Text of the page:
Elkader woman Celebrates 100 years

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     1919 was a very good year.

      The Treaty of Versailles was signed, bringing World War I to an end. Congress passed the 19th amendment, giving women the right to vote. Babe Ruth was traded to the New York Yankees for $125,000, the largest sum ever paid for a player at that time.

      And just as importantly but a lot closer to home, Marjorie “Marge” Witt was born in Elkader to William and Virginia Witt, descendants of one of the town’s pioneering families.

     Last Saturday, Marge, who became Marge Costigan following her marriage to Clark Costigan in 1945, celebrated her 100th birthday. Her four children—Heidi, John, Colleen and Dan—threw a party in her honor. Dozens of other family members and friends attended.

     “I’m not sure what the fuss is about,” Marge said in an interview in her home a few days before the event. “I sort of expected to make it to 100. After I passed 95, it was pretty easy.”

     Despite her nonchalance, turning 100 makes Marge a member of an exclusive club: Less than 1 percent of the U.S. population celebrates the century mark, according to the U.S. Census Bureau.

     “The secret of living to be 100? Probably peanut butter in the morning and beer at night,” said Marge with characteristic humor. “But seriously, I don’t know. I don’t think its genes. Sis lived to be 97 but one of my brothers died at age 52 and the other at 84. Longevity was more in Clark’s family than mine. I don’t really question it; I’m just glad to be here.”

     Marge can trace her Clayton County roots back to 1868, the year her Grandpa Witt arrived here. Except for the years she spent at the University of Iowa, where she earned a history education degree, a few years teaching in Iowa and Washington, and her year as a Navy WAVE, Marge has lived in the area her entire life.

     “My biggest claim to fame is from my years at the University of Iowa. Nile Kinnick was a classmate of mine,” said Marge, recalling the Iowa football legend and Heisman Trophy winner. “He was really likeable, and smart. One day he came into class and asked me, ‘What’s happening today.’ ‘A test,’ I told him. So there you go—I actually spoke two words to the great Nile Kinnick.”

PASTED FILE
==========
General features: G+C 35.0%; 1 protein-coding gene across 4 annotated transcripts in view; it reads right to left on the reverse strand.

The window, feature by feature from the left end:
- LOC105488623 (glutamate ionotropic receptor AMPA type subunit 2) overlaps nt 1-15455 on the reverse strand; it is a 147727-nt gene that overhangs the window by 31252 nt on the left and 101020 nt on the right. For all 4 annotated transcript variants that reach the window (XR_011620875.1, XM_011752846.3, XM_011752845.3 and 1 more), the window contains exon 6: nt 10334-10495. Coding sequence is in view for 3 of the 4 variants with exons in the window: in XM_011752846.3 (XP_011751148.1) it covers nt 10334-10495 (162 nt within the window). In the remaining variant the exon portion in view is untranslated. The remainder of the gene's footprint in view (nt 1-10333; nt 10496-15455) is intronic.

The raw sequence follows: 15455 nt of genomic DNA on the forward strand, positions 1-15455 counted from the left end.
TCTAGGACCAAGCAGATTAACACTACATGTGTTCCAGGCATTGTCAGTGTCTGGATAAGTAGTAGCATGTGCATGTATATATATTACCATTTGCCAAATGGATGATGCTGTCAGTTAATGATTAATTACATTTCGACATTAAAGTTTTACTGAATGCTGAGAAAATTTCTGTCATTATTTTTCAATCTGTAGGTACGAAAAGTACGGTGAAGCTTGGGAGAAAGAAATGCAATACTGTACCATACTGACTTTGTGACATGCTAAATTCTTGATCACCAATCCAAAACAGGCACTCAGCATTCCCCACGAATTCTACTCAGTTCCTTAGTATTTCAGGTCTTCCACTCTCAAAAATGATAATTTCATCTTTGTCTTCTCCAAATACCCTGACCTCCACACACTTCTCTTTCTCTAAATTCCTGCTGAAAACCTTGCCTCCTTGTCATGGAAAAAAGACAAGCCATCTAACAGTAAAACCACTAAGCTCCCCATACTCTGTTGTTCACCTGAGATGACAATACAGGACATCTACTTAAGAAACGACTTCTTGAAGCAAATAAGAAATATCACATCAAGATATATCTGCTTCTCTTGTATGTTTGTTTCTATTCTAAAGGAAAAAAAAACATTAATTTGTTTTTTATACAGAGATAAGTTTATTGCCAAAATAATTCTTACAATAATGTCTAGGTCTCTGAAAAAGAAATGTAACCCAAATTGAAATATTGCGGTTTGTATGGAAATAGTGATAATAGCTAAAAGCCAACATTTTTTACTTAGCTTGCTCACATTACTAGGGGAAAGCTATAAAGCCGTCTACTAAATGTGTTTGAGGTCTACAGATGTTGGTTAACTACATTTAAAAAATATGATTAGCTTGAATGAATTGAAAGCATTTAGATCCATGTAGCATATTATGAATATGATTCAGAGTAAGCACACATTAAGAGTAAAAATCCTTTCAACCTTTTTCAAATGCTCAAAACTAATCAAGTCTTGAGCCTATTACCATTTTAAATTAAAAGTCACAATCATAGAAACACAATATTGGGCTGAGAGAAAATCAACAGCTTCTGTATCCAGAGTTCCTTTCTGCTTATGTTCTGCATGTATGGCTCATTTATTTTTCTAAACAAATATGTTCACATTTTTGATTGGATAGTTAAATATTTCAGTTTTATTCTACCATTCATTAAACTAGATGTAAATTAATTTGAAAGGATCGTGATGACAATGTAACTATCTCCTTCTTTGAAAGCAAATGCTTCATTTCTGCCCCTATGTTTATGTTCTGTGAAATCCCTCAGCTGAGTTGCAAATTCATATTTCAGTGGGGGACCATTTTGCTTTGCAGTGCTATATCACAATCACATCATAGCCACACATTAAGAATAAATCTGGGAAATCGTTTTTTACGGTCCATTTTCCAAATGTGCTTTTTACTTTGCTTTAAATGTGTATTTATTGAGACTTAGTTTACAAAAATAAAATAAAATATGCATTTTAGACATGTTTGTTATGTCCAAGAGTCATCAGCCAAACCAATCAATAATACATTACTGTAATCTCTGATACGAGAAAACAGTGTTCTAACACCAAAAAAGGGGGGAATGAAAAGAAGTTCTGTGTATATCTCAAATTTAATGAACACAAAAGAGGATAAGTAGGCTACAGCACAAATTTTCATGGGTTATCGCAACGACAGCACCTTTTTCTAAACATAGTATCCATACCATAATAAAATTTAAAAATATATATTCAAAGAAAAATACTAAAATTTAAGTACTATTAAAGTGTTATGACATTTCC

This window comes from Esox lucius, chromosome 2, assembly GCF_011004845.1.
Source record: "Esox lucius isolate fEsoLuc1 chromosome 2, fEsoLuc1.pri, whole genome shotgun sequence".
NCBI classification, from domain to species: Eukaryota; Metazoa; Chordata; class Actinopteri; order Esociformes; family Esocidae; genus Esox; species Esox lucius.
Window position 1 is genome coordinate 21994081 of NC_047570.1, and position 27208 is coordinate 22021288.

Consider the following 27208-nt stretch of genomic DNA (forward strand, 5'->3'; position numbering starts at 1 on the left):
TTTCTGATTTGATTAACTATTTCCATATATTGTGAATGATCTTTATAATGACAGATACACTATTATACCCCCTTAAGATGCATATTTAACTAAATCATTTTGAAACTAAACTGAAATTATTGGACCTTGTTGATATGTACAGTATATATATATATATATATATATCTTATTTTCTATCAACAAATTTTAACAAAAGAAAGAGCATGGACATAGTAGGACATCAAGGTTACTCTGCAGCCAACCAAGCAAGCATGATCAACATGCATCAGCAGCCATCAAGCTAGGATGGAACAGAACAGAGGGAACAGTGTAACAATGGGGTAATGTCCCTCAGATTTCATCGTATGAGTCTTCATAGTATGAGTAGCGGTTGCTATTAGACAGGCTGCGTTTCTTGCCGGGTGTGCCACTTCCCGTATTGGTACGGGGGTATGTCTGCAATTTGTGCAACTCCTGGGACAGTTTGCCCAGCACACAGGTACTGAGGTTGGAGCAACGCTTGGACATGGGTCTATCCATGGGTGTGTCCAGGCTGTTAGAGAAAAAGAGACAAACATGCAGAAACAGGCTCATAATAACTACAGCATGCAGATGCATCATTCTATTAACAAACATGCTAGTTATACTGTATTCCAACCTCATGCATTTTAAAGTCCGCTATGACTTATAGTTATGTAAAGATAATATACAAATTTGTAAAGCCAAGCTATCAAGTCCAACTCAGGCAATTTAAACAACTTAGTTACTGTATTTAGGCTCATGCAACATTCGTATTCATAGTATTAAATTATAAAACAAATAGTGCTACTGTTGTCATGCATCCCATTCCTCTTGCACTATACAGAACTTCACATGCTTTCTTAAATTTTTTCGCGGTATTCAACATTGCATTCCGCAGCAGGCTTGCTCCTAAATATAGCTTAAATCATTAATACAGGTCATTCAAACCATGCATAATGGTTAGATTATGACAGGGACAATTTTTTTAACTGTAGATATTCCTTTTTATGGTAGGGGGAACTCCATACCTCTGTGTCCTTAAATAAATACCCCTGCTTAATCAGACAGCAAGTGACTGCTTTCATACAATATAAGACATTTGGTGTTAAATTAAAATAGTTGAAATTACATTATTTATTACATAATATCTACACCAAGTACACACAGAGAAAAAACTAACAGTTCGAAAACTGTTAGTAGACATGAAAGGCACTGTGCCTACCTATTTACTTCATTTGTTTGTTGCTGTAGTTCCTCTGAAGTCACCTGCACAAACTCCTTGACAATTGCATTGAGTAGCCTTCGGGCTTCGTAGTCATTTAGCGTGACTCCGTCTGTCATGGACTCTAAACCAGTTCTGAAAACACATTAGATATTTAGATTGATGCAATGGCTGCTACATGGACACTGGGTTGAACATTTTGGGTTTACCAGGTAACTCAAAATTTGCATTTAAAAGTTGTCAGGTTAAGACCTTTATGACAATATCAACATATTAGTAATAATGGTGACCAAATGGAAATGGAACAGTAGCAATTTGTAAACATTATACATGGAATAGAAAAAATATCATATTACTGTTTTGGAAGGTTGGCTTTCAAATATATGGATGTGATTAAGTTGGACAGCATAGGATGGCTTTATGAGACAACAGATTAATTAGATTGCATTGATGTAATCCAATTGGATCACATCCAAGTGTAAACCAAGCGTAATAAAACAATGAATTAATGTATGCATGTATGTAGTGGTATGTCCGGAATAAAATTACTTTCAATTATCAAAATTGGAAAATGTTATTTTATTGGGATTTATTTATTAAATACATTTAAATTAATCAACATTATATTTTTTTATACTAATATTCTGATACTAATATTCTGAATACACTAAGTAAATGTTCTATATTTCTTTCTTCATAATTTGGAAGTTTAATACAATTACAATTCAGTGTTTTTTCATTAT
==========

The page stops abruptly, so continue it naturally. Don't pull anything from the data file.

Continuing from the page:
Marge has a treasure trove of stories about her family, her travels around the world with Clark and her time in the service (by the way, all four siblings in her family served in WWII). But Marge’s favorite topic is the history of Elkader. She’s compiled 10 fat notebooks filled with copies of old newspaper articles, photos, anecdotes and more. Name a street or side street in the downtown area—she’ll share the entire history of every building on the block. Her passion for history was a driving force behind establishing a local historical society and eventually opening the Carter House Museum.

      The Carter House holds a special place in Marge’s heart. She and Clark lived there for a bit in 1951 while their house in Elkader was being built.

     I don’t know how many times I said to Clark ‘I wish we had a historical society here,’” Marge said. “Well, there came a time when a friend from Wisconsin gave us some seed money. Clark took it and ran down to the ban. He asked Roy Ehrhardt to be the president. We got some other officers together and pretty soon we were in business.”

     Marge has been active in the historical society and Carter House ever since.

     The spry centenarian has seen many, many changes in her lifetime. When asked to name the most memorable, she answered without hesitation: Communication.

     “In 1919, we had trains. We had airplanes and cars,” she said. “And, of course, we had ways to communicate. But the rate at which that has all changed is mind-boggling. If you need to know something you just ask some gadget and you get an answer right away. If you need to share some news, you just send a message.”

     “And there have been so many social changes,” she continued. “Things are much more relaxed, and some of that’s good. But I do see things that bother me. You know, Tom Brokaw called us ‘the greatest generation’ and I think that’s true. We had high ideals and we weren’t afraid to sacrifice for them. Now it’s more about instant gratification—and that concerns me.”

     Marge’s love of history and travel are two of the greatest gifts she’s passed along to her children. But the one that tops the charts has nothing to do with looking at the past or visiting faraway destinations. Her greatest legacy is her straightforward, no-nonsense advice.

     “Mom is a sage and always has been,” said eldest son John. “Add 100 years of experience to that and you get true wisdom. A few years back, I was really wrapped up in some issues and she told me two things that really stuck: Nothing’s so bad it can’t get worse and this too shall pass.”

     “I tend to get right to the point,” Marge inserted.

     “Anyway,” John continued, “I shot back at her ‘Just be happy? That’s all you’ve got for me.’”

     “And I said it was,” Marge interrupted again.

     “Well, it kind of annoyed me that I had to get to that particular point before she shared those gems,” John continued, “but, as always, she was right. Nothing is gained by letting all of the crap in life get you down. Mom was right: Just be happy.”

     “Put that in your article—the ‘just be happy part’ but also the part about mom being right,” Marge said with a laugh. “That’s a great birthday present.”

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